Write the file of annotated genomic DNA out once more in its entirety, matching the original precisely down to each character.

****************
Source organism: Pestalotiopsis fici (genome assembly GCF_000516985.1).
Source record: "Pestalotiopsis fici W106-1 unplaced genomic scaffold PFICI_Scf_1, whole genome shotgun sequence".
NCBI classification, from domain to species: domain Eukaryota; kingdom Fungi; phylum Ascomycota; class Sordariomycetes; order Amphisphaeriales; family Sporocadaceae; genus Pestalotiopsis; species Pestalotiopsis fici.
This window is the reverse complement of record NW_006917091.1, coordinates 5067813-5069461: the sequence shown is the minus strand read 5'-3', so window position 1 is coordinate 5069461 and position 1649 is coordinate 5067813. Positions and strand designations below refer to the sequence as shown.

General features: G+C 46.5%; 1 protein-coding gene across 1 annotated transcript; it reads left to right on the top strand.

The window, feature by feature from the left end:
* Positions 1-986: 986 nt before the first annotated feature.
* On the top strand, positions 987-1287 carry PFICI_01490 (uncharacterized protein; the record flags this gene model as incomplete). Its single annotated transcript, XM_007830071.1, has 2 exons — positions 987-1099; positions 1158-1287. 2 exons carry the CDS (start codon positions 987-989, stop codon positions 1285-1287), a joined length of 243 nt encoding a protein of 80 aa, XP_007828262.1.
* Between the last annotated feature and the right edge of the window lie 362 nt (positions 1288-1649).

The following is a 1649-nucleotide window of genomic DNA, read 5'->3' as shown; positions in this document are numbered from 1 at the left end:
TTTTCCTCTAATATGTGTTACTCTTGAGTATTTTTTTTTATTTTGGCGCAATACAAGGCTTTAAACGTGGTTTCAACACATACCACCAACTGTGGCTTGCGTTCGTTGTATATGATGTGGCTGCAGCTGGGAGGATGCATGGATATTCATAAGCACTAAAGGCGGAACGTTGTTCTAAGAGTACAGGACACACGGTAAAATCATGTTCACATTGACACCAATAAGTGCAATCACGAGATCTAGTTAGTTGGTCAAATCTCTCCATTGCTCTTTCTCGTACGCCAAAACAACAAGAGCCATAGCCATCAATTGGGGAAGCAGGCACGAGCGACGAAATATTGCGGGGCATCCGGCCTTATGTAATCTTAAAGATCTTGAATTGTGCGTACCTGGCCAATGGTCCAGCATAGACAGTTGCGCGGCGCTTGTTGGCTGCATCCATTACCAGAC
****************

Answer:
Source organism: Pestalotiopsis fici (genome assembly GCF_000516985.1).
Source record: "Pestalotiopsis fici W106-1 unplaced genomic scaffold PFICI_Scf_1, whole genome shotgun sequence".
NCBI classification, from domain to species: domain Eukaryota; kingdom Fungi; phylum Ascomycota; class Sordariomycetes; order Amphisphaeriales; family Sporocadaceae; genus Pestalotiopsis; species Pestalotiopsis fici.
This window is the reverse complement of record NW_006917091.1, coordinates 5067813-5069461: the sequence shown is the minus strand read 5'-3', so window position 1 is coordinate 5069461 and position 1649 is coordinate 5067813. Positions and strand designations below refer to the sequence as shown.

General features: G+C 46.5%; 1 protein-coding gene across 1 annotated transcript; it reads left to right on the top strand.

The window, feature by feature from the left end:
* Positions 1-986: 986 nt before the first annotated feature.
* On the top strand, positions 987-1287 carry PFICI_01490 (uncharacterized protein; the record flags this gene model as incomplete). Its single annotated transcript, XM_007830071.1, has 2 exons — positions 987-1099; positions 1158-1287. 2 exons carry the CDS (start codon positions 987-989, stop codon positions 1285-1287), a joined length of 243 nt encoding a protein of 80 aa, XP_007828262.1.
* Between the last annotated feature and the right edge of the window lie 362 nt (positions 1288-1649).

The following is a 1649-nucleotide window of genomic DNA, read 5'->3' as shown; positions in this document are numbered from 1 at the left end:
TTTTCCTCTAATATGTGTTACTCTTGAGTATTTTTTTTTATTTTGGCGCAATACAAGGCTTTAAACGTGGTTTCAACACATACCACCAACTGTGGCTTGCGTTCGTTGTATATGATGTGGCTGCAGCTGGGAGGATGCATGGATATTCATAAGCACTAAAGGCGGAACGTTGTTCTAAGAGTACAGGACACACGGTAAAATCATGTTCACATTGACACCAATAAGTGCAATCACGAGATCTAGTTAGTTGGTCAAATCTCTCCATTGCTCTTTCTCGTACGCCAAAACAACAAGAGCCATAGCCATCAATTGGGGAAGCAGGCACGAGCGACGAAATATTGCGGGGCATCCGGCCTTATGTAATCTTAAAGATCTTGAATTGTGCGTACCTGGCCAATGGTCCAGCATAGACAGTTGCGCGGCGCTTGTTGGCTGCATCCATTACCAGAC